One in five landlords ‘too embarrassed’ to admit what they do

Richard Lambert
Richard Lambert

A survey of residential property investors has found that one in five are often too embarrassed to admit they are landlords.

The National Landlords Association (NLA) findings show that on average 21 per cent of landlords have been too embarrassed to admit it before. Across the UK, more landlords in the East of England and the East Midlands said they were embarrassed to admit it compared to any other region (29 per cent and 28 per cent respectively).

At the other end of the scale, the English regions with the fewest embarrassed landlords were the South East and Yorkshire and Humber (18 per cent).

Just 13 per cent of landlords in Scotland said they had been too embarrassed to admit it before – the lowest across the UK.

Richard Blanco, who lets property in London and the East Midlands, said he hasn’t always been truthful when it comes to admitting he’s a landlord: “Before becoming a landlord I thought long and hard about it because I had always disliked landlords as a student due to a bad experience I had over my deposit.

“These days I’m more upfront about it, but I tell people I work in property instead, because I still assume people won’t like me if tell them what I do.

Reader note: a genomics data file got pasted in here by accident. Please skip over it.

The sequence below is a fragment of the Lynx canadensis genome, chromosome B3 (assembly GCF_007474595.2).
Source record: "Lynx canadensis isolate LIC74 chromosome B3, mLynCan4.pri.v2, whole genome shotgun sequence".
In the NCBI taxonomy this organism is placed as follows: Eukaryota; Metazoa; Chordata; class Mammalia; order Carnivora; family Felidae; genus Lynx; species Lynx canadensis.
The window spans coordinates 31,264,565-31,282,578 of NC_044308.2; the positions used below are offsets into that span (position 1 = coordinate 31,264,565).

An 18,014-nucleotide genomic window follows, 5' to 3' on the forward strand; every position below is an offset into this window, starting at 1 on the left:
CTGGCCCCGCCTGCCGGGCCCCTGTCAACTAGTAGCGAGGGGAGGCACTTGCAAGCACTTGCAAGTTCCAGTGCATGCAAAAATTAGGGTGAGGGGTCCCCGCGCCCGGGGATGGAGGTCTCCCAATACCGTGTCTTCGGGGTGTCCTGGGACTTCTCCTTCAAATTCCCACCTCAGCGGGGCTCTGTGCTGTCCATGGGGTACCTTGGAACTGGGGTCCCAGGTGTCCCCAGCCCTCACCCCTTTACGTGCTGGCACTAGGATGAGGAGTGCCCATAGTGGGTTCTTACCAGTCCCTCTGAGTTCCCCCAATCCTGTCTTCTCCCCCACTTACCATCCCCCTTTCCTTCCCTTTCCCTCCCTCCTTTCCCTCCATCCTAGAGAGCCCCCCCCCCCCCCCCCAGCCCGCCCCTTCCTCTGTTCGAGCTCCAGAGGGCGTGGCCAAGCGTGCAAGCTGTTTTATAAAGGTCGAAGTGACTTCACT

“I also say that I work for the NLA and that we campaign to improve the private rented sector, which tends to go down a bit better.”

The findings indicate that approximately 400,000 of the UK’s two million landlords avoid telling people what they do. The NLA, which is the largest representative body for landlords in the UK, says that despite the bad press, the majority of tenants are satisfied with their current landlord and tenancy.

Richard Lambert, chief executive officer at the NLA, said: “The number of people looking to invest in property is rising all the time yet the stigma attached to being a landlord never seems to diminish.

“It’s the minority of rogues and criminal landlords that make the headlines, and this has a negative impact on everyone else.

“The majority of landlords are hardworking individuals who put their own money into providing homes for others, and they should not be ashamed to say so.”

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